(RNS) — A rabbi and priest walk into a bar because a lapsed Catholic has decided he should really try "Living Biblically" before he becomes a father.
That is the premise and the title of a new CBS sitcom that premiered Monday (Feb. 26). Based loosely on "The Year of Living Biblically: One Man's Humble Quest to Follow the Bible as Literally as Possible," the 2007 best-selling book by A.J. Jacobs, the show follows a journalist named Chip (Jay R. Ferguson, of "Mad Men" fame) as he tries to live by all the shalts and shalt nots of the Old Testament with the help of his local rabbi (David Krumholtz) and priest (Ian Gomez), who are best friends.
CBS hopes viewers will have the same response the show's Father Gene has when Chip shows up in his confessional to announce his decision: uproarious laughter.
"Are you high?" the priest then asks.
The 13-episode season tackles lying (does God hate even a white lie?), adultery (to stone or not to stone?), honoring one's parents (even if they're bad parents?) and submitting (or not) to one's husband. There's even an episode where Chip and his atheist mother-in-law tackle faith versus science and wind up respecting each other.
"It was definitely a challenge trying to figure out the right tone," Patrick Walsh, executive producer and showrunner — the head honcho — said in a pre-premiere interview. "But the best part about it is we have our live studio audience who will tell us when we are in the right spot. I figure if our hearts are in the right place and no one in the writing room is trying to offend anyone — that would be a crazy thing to do — that hopefully that comes across."
But that is by no means guaranteed. Religion on network television has a tortured past. For every success, like "Touched by an Angel," which ran for nine seasons, there is an answering flop, like "Joan of Arcadia," which despite an ardent fan base lasted just two seasons. Both series were also on CBS.
Then there's the question of whether or not audiences will find religion — politics' twin in derailing polite conversation — funny. Most successful network endeavors involving religion have been dramas. Cable has had the occasional comedy about religion, like HBO's "Crashing," but "The Jim Gaffigan Show," which frequently highlighted the main character's Catholicism, failed to find a home on a major network and then lasted just two seasons on TVLand.
The creative team behind "Living Biblically" knows these failures and successes intimately — among the team members are veterans of "Crashing," "2 Broke Girls," "Seinfeld and "Cheers." To make the show's rabbi and priest more "real" and to reduce the chances of offending religious viewers, the show's writers brought in actual clergy as consultants.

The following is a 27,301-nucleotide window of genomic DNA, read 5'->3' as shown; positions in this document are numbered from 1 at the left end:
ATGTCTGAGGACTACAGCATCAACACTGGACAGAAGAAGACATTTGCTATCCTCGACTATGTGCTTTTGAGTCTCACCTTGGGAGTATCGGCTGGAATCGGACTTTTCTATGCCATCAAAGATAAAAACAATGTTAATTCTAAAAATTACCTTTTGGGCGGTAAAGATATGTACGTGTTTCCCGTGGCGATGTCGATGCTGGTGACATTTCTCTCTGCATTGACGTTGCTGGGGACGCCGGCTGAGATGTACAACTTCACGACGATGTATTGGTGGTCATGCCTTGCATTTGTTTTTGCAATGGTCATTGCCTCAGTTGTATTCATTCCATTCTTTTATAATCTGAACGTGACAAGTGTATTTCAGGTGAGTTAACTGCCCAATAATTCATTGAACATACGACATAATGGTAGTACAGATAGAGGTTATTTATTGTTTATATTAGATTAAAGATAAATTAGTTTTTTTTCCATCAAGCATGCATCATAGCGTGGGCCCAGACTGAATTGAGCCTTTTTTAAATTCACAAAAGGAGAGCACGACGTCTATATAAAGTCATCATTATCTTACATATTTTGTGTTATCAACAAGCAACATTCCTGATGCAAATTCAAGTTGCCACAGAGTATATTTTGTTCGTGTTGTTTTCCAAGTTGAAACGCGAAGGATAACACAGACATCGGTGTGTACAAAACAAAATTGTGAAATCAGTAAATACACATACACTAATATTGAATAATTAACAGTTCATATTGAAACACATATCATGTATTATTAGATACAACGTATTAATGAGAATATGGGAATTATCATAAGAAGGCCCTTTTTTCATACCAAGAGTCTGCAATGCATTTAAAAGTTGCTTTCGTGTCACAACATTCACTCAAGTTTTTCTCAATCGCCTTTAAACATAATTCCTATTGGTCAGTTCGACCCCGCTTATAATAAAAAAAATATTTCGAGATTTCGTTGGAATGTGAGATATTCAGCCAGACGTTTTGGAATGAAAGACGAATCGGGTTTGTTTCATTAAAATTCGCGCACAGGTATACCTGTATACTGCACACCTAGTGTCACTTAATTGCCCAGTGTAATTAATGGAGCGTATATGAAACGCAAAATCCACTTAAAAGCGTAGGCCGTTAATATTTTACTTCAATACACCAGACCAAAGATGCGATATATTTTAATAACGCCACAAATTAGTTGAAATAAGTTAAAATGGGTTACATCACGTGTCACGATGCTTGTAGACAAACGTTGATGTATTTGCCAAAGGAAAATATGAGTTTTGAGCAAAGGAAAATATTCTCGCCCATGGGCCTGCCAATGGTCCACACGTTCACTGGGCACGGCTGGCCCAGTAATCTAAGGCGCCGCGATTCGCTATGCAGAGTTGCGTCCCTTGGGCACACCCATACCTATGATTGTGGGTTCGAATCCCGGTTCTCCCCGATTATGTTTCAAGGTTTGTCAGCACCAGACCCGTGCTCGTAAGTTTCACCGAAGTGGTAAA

"We have a priest and rabbi who are mentors to the show," Walsh said. "Even though they had never met, they found so much common ground and were so funny and respectful of each other that that helped us write our characters."
The Rev. Gregory Goethals, a Jesuit priest and president of Loyola High School in Los Angeles, is the Catholic half of the show's mentors. He was recommended by his brother-in-law, Andy Ackerman, a longtime sitcom director who is working on "Living Biblically."
"Andy is a good Catholic boy and he assured me it was going to be very respectful," Goethals said recently. "I think they wanted to enter into this portrayal of religion and clergypeople that was both respectful and as true as possible as you can be in a half-hour sitcom."
Rabbi Joshua Hoffman, Goethal's Jewish counterpart as adviser to the show, agreed and added that he thinks the effort the writers took to make the show's clergy characters more than stock figures will pay off.
"There are many elements of the rabbi as a character in the show that reveal him as much more vulnerable and realistic in the respect of being a religious figure," Hoffman, a rabbi at Los Angeles' Valley Beth Shalom synagogue, said. "He is the character that goes through a divorce in the show. That was a very powerful statement the writers made to show that rabbis could have challenges in their personal lives as well as their professional ones."
Hoffman and Goethals read the scripts before they were filmed and raised a red flag on anything they thought might be in questionable taste or unrealistic. Goethals told the writers that if he were to visit a bar — one of the show's main set pieces — he would loosen or even remove his clerical collar. And Hoffman flagged a joke given to the rabbi about a sandwich.
"There was a reference to the McDonald's McRib sandwich," which is made of pork, "and it was coming out of the rabbi's mouth," Hoffman said. "I just gently reminded them that a rabbi probably would not say that, even if he were a Reform rabbi and did not observe the laws of kashrut (kosher). They were responsive and they gave the line to someone else."
Religion is having a minirevival in Hollywood, at least among the networks, where it has often been off-limits. Shows like "Young Sheldon" (CBS), "The Mick" (Fox) and "Andi Mack" (Disney) have all incorporated religion into recent episodes, and ABC's new "Kevin (Probably) Saves the World," an angel-driven "dramedy," has been renewed for a second season.
CBS has also ordered a pilot for a potential new hourlong show called "God Friended Me," in which "God" talks to characters via Facebook.
Walsh, whose father is a Catholic theology professor, is hopeful the show will prompt discussions, if not win accolades.
"I pitched the show because I don’t think there is a lot of (television) material that isn’t harshly critical of religious belief, like Bill Maher, or so heavy that it is off-putting, like 'Left Behind,'" he said. "There is so much middle ground and I have so many friends who are religious and there is nothing that speaks to them. That was the basis of my pitch."